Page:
Network radio is wonderful. We can talk about any and every sports subject. Locally, you're pigeon-holed into the local sports scene, and if your city lacks an NBA or NHL team, you're out of luck. Certainly, the national spot requires more work, being on top of everything, but it's great to chat with people from coast-to-coast.
3. You were a solo act in local radio, but you've been paired up with co-hosts on FSR, and you're presently working alongside Artrell Hawkins on the morning show. How was the adjustment to working with co-hosts, and how has it been working with Artrell? What's the best thing about working with him, and the worst? How about Lincoln Kennedy, your weekend partner?
My co-hosts, Artrell Hawkins and Lincoln Kennedy, are the best. They both let me question them on their football knowledge, and the forum is tremendous in creating a true debate.
Artrell is great. He's new in the radio business, and looking to excel every day. He's argumentative and I like that. The fact that I "didn't play the game" (in his words) annoys me. However, does it mean that I can't talk politics just because I haven't run for office?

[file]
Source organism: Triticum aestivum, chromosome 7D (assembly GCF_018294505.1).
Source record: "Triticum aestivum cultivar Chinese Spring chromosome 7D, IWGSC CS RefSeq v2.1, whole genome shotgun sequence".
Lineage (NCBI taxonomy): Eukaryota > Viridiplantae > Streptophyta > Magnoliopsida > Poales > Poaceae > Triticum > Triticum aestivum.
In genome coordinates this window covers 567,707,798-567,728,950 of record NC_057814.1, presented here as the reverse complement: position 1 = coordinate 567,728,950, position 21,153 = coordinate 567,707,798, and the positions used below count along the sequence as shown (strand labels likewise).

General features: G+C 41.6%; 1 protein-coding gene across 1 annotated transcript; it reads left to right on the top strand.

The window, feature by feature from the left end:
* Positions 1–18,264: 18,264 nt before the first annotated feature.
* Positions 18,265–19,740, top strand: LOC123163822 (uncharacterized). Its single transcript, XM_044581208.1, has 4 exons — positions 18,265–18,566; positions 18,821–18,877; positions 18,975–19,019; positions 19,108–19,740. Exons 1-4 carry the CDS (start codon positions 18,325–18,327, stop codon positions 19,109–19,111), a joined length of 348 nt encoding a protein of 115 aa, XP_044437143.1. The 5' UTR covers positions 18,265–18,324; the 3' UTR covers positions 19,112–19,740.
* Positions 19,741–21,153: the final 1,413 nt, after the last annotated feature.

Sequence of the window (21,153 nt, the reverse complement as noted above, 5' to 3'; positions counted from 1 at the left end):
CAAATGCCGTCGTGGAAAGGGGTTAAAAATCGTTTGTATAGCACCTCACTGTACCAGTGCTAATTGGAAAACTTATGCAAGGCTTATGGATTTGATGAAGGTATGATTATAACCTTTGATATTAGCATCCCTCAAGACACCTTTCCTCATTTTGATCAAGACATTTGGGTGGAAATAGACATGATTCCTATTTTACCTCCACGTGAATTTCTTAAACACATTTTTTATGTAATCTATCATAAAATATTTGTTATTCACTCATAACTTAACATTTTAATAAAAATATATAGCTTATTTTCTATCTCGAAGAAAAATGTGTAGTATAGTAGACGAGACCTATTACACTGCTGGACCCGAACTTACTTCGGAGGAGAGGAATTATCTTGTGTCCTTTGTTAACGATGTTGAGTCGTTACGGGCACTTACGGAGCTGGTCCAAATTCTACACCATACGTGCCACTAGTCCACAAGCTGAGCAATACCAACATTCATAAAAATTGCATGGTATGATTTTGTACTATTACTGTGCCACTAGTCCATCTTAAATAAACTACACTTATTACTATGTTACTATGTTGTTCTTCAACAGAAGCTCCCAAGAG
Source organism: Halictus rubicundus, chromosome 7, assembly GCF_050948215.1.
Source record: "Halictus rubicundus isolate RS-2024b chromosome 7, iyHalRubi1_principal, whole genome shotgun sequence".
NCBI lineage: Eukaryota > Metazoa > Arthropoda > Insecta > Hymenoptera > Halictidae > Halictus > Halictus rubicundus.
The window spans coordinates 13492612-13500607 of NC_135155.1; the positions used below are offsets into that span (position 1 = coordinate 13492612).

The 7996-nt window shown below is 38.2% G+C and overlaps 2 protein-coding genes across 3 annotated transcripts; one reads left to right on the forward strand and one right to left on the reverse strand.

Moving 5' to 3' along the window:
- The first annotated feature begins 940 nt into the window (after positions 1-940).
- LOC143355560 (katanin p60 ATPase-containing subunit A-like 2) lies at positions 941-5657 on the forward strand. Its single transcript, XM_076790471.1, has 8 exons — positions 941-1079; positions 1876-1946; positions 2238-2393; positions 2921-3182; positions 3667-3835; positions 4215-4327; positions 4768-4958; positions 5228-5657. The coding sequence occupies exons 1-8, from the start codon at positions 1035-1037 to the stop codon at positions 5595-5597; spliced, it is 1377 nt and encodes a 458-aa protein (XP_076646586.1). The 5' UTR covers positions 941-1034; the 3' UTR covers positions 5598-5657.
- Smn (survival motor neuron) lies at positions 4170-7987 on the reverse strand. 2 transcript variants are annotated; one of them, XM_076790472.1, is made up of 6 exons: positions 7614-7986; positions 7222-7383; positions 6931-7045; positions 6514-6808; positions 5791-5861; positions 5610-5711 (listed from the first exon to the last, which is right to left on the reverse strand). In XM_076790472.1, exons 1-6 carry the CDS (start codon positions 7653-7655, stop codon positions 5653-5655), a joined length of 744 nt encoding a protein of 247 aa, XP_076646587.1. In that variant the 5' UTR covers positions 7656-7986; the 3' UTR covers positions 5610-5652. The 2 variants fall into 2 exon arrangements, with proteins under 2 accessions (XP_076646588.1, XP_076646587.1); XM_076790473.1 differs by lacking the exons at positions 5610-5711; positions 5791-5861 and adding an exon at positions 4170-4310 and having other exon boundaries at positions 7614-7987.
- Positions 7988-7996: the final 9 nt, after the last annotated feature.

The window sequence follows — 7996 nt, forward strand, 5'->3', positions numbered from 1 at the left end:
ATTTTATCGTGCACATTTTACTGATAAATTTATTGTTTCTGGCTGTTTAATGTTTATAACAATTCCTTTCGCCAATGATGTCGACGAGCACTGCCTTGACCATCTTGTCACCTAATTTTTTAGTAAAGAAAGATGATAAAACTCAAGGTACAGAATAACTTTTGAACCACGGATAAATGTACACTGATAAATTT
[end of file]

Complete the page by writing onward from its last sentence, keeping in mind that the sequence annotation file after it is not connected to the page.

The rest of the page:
Lincoln is a mild-mannered giant of a man, kind-hearted and never one to raise his voice. I do my best, at times, to try and get under his skin, but don't tell him that. His football knowledge and experience is second to none. By the way, he should be in the Pro Football Hall of Fame.
4. What, if any, changes have you seen in sports talk radio since you started? As sports radio has gotten more popular and widespread, do you think the tone of the conversation has changed? Has the introduction of things like Twitter or Deadspin and its web brethren had an effect on what you do on the air?